NORTH CANTON: Walsh University announced Wednesday that the Intelligent Community Forum think tank will establish an institute on its campus to help cities adapt to the 21st-century economy.
The institutes at Walsh and in the Canadian city of Stratford, Ontario, will be the first worldwide to study ways to improve communities stagnating with closed factories and limited business prospects.
“We’re going to help make sure that doesn’t happen here,” Walsh President Richard Jusseaume said at a luncheon unveiling the institute. “We’re going to reinvent ourselves.”
Walsh secured the institute through ties to Louis Zacharilla of New York City, who graduated from the private Catholic college in 1978 with a degree in English literature.
He said that when he saw the economy of his hometown of Lyons in upstate New York, he developed a taste for helping blighted communities to reinvent themselves in a knowledge-based economy.
In 2004, he co-founded the New York City-based Intelligent Community Forum, which identifies the best practices of intelligent communities, such as broadband technology to link residents and serve as a platform for business growth.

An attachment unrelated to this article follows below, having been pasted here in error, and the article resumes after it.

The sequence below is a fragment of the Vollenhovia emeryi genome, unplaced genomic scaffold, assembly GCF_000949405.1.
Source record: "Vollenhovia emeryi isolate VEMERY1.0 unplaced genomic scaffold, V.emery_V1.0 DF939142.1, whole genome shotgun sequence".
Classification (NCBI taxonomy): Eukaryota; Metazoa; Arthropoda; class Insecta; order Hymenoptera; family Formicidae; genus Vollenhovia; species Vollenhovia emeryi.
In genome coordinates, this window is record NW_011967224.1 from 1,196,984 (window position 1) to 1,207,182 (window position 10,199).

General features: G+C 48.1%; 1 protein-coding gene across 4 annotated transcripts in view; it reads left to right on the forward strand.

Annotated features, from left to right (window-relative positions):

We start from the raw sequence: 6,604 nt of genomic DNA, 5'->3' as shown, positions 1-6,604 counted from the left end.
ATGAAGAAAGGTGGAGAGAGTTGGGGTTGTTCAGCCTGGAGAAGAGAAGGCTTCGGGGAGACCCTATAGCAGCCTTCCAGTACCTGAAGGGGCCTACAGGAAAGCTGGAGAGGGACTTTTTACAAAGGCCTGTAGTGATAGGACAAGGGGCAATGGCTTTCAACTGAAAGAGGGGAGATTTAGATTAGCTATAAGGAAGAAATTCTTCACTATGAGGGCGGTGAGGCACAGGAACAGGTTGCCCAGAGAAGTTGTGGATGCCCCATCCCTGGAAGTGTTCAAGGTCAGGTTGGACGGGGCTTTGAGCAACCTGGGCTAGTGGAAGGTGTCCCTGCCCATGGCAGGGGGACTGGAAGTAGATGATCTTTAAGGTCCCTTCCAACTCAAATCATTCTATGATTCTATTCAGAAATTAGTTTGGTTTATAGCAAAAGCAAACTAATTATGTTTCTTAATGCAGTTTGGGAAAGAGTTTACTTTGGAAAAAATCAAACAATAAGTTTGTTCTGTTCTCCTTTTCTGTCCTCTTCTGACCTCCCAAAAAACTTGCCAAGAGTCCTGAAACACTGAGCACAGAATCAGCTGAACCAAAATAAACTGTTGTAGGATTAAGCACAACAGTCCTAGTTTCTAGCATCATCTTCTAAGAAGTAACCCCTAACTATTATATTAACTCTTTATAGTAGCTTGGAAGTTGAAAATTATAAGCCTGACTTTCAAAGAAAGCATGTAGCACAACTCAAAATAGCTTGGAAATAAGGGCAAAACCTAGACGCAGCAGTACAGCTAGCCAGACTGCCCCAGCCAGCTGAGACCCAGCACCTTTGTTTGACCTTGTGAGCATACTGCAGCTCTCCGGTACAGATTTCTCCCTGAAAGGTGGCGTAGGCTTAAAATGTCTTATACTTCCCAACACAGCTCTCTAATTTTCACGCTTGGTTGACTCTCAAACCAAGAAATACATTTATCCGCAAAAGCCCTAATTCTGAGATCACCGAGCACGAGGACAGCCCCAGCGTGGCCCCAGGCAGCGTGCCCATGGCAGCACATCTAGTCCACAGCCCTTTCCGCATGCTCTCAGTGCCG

“Broadband is like the railroad,” Zacharilla is fond of saying, “but the products are information-based rather than wood or steel.”
The organization has identified more than 100 communities — they can be regions, cities or neighborhoods — around the world that have used broadband technology plus intellectual and social capital to help reinvent themselves.
That includes three communities in Ohio: Cleveland, the Columbus suburb of Dublin and the Northeast Ohio region.
The last was selected because it is served by the nonprofit Internet provider OneCommunity, which acquired fiber from carriers for an ultrabroadband network for government and institutional members.
In December, Stratford was named the organization’s first institute. The city of 31,000 has employed a city-owned company to lay 60 kilometers (about 37.3 miles) of optical fiber as a backbone of a public Wi-Fi network; launched the Stratford Institute, a think tank focusing on digital media; and linked 80 percent of the city’s family physicians together on a broadband portal, relieving the region’s shortage of such doctors.
The Walsh institute will study new ways to train teachers in a knowledge economy, will support and teach the principles of the Intelligent Community Forum movement to communities that want to reinvent themselves with broadband technology and will build ties to communities that are part of the burgeoning movement.
Jusseaume said the institute probably will employ one person and will hold a global seminar on intelligent communities in the fall.
Carol Biliczky can be reached at 330-996-3729 or firstname.lastname@example.org.